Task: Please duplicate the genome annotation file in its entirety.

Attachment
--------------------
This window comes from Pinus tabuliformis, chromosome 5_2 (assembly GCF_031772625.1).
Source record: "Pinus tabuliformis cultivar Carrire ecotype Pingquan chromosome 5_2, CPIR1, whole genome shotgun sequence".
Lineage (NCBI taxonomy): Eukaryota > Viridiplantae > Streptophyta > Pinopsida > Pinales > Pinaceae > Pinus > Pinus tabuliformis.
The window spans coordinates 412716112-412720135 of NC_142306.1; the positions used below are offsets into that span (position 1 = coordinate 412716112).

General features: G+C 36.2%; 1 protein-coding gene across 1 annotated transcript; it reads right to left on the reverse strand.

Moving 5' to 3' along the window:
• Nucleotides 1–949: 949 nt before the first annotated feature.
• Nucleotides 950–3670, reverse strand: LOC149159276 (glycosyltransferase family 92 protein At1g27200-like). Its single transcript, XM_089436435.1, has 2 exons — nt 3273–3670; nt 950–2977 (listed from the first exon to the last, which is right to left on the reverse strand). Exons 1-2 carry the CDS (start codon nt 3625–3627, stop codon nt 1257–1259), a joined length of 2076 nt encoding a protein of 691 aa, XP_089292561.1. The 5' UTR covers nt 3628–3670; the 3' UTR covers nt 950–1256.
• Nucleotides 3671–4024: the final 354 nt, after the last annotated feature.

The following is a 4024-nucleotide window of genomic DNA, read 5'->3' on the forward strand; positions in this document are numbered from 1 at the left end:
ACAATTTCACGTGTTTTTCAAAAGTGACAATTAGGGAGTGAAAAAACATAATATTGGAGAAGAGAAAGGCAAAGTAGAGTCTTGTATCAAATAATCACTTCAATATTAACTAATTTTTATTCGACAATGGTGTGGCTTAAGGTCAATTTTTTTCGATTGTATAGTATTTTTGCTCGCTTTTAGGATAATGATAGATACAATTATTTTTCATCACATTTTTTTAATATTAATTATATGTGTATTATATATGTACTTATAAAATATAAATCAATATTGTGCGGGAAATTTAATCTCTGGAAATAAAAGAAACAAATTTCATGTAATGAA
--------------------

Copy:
This window comes from Pinus tabuliformis, chromosome 5_2 (assembly GCF_031772625.1).
Source record: "Pinus tabuliformis cultivar Carrire ecotype Pingquan chromosome 5_2, CPIR1, whole genome shotgun sequence".
Lineage (NCBI taxonomy): Eukaryota > Viridiplantae > Streptophyta > Pinopsida > Pinales > Pinaceae > Pinus > Pinus tabuliformis.
The window spans coordinates 412716112-412720135 of NC_142306.1; the positions used below are offsets into that span (position 1 = coordinate 412716112).

General features: G+C 36.2%; 1 protein-coding gene across 1 annotated transcript; it reads right to left on the reverse strand.

Moving 5' to 3' along the window:
• Nucleotides 1–949: 949 nt before the first annotated feature.
• Nucleotides 950–3670, reverse strand: LOC149159276 (glycosyltransferase family 92 protein At1g27200-like). Its single transcript, XM_089436435.1, has 2 exons — nt 3273–3670; nt 950–2977 (listed from the first exon to the last, which is right to left on the reverse strand). Exons 1-2 carry the CDS (start codon nt 3625–3627, stop codon nt 1257–1259), a joined length of 2076 nt encoding a protein of 691 aa, XP_089292561.1. The 5' UTR covers nt 3628–3670; the 3' UTR covers nt 950–1256.
• Nucleotides 3671–4024: the final 354 nt, after the last annotated feature.

The following is a 4024-nucleotide window of genomic DNA, read 5'->3' on the forward strand; positions in this document are numbered from 1 at the left end:
ACAATTTCACGTGTTTTTCAAAAGTGACAATTAGGGAGTGAAAAAACATAATATTGGAGAAGAGAAAGGCAAAGTAGAGTCTTGTATCAAATAATCACTTCAATATTAACTAATTTTTATTCGACAATGGTGTGGCTTAAGGTCAATTTTTTTCGATTGTATAGTATTTTTGCTCGCTTTTAGGATAATGATAGATACAATTATTTTTCATCACATTTTTTTAATATTAATTATATGTGTATTATATATGTACTTATAAAATATAAATCAATATTGTGCGGGAAATTTAATCTCTGGAAATAAAAGAAACAAATTTCATGTAATGAA